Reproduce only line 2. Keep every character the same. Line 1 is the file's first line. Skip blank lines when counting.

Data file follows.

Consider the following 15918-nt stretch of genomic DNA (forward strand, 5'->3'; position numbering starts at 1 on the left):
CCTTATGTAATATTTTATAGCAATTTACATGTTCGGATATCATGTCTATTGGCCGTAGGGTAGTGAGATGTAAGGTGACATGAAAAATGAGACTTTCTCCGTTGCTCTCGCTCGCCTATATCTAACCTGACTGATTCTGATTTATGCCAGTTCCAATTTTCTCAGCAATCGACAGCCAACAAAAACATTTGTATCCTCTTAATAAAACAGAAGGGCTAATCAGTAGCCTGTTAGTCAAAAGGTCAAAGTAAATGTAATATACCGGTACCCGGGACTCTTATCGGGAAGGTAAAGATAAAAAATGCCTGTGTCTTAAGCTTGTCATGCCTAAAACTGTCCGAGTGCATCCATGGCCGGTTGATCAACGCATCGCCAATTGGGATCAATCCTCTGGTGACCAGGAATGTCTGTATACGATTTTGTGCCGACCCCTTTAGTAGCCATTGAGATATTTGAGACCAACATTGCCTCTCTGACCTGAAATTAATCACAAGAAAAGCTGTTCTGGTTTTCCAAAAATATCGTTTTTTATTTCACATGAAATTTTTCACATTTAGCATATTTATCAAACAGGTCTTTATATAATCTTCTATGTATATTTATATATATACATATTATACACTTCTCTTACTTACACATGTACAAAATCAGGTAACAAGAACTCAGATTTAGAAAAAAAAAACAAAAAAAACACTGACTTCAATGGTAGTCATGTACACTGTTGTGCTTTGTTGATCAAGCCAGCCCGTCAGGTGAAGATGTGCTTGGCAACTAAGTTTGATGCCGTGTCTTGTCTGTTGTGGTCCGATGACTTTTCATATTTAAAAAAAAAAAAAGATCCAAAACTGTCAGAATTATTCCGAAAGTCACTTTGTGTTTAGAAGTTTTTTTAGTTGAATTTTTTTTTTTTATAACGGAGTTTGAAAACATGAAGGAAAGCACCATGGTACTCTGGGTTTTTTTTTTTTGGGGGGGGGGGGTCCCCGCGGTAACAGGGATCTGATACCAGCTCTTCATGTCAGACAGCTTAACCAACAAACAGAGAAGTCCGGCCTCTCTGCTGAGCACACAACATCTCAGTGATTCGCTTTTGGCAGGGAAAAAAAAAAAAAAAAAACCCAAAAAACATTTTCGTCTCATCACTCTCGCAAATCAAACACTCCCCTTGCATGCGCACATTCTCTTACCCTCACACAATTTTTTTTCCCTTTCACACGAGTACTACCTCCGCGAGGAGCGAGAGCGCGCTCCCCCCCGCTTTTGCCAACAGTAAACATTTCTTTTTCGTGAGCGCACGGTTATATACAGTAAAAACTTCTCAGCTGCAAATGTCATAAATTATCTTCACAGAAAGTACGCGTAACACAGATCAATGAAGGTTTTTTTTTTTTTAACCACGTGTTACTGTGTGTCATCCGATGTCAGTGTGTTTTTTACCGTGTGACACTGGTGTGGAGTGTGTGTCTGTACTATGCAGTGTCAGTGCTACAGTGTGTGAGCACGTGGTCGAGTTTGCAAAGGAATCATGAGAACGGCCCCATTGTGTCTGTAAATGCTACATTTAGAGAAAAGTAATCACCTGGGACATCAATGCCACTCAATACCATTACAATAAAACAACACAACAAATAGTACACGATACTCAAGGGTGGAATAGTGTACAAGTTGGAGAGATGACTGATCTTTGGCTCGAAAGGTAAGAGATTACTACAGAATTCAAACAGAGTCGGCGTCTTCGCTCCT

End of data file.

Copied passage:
CCTTATGTAATATTTTATAGCAATTTACATGTTCGGATATCATGTCTATTGGCCGTAGGGTAGTGAGATGTAAGGTGACATGAAAAATGAGACTTTCTCCGTTGCTCTCGCTCGCCTATATCTAACCTGACTGATTCTGATTTATGCCAGTTCCAATTTTCTCAGCAATCGACAGCCAACAAAAACATTTGTATCCTCTTAATAAAACAGAAGGGCTAATCAGTAGCCTGTTAGTCAAAAGGTCAAAGTAAATGTAATATACCGGTACCCGGGACTCTTATCGGGAAGGTAAAGATAAAAAATGCCTGTGTCTTAAGCTTGTCATGCCTAAAACTGTCCGAGTGCATCCATGGCCGGTTGATCAACGCATCGCCAATTGGGATCAATCCTCTGGTGACCAGGAATGTCTGTATACGATTTTGTGCCGACCCCTTTAGTAGCCATTGAGATATTTGAGACCAACATTGCCTCTCTGACCTGAAATTAATCACAAGAAAAGCTGTTCTGGTTTTCCAAAAATATCGTTTTTTATTTCACATGAAATTTTTCACATTTAGCATATTTATCAAACAGGTCTTTATATAATCTTCTATGTATATTTATATATATACATATTATACACTTCTCTTACTTACACATGTACAAAATCAGGTAACAAGAACTCAGATTTAGAAAAAAAAAACAAAAAAAACACTGACTTCAATGGTAGTCATGTACACTGTTGTGCTTTGTTGATCAAGCCAGCCCGTCAGGTGAAGATGTGCTTGGCAACTAAGTTTGATGCCGTGTCTTGTCTGTTGTGGTCCGATGACTTTTCATATTTAAAAAAAAAAAAAGATCCAAAACTGTCAGAATTATTCCGAAAGTCACTTTGTGTTTAGAAGTTTTTTTAGTTGAATTTTTTTTTTTTATAACGGAGTTTGAAAACATGAAGGAAAGCACCATGGTACTCTGGGTTTTTTTTTTTTGGGGGGGGGGGGTCCCCGCGGTAACAGGGATCTGATACCAGCTCTTCATGTCAGACAGCTTAACCAACAAACAGAGAAGTCCGGCCTCTCTGCTGAGCACACAACATCTCAGTGATTCGCTTTTGGCAGGGAAAAAAAAAAAAAAAAAACCCAAAAAACATTTTCGTCTCATCACTCTCGCAAATCAAACACTCCCCTTGCATGCGCACATTCTCTTACCCTCACACAATTTTTTTTCCCTTTCACACGAGTACTACCTCCGCGAGGAGCGAGAGCGCGCTCCCCCCCGCTTTTGCCAACAGTAAACATTTCTTTTTCGTGAGCGCACGGTTATATACAGTAAAAACTTCTCAGCTGCAAATGTCATAAATTATCTTCACAGAAAGTACGCGTAACACAGATCAATGAAGGTTTTTTTTTTTTTAACCACGTGTTACTGTGTGTCATCCGATGTCAGTGTGTTTTTTACCGTGTGACACTGGTGTGGAGTGTGTGTCTGTACTATGCAGTGTCAGTGCTACAGTGTGTGAGCACGTGGTCGAGTTTGCAAAGGAATCATGAGAACGGCCCCATTGTGTCTGTAAATGCTACATTTAGAGAAAAGTAATCACCTGGGACATCAATGCCACTCAATACCATTACAATAAAACAACACAACAAATAGTACACGATACTCAAGGGTGGAATAGTGTACAAGTTGGAGAGATGACTGATCTTTGGCTCGAAAGGTAAGAGATTACTACAGAATTCAAACAGAGTCGGCGTCTTCGCTCCT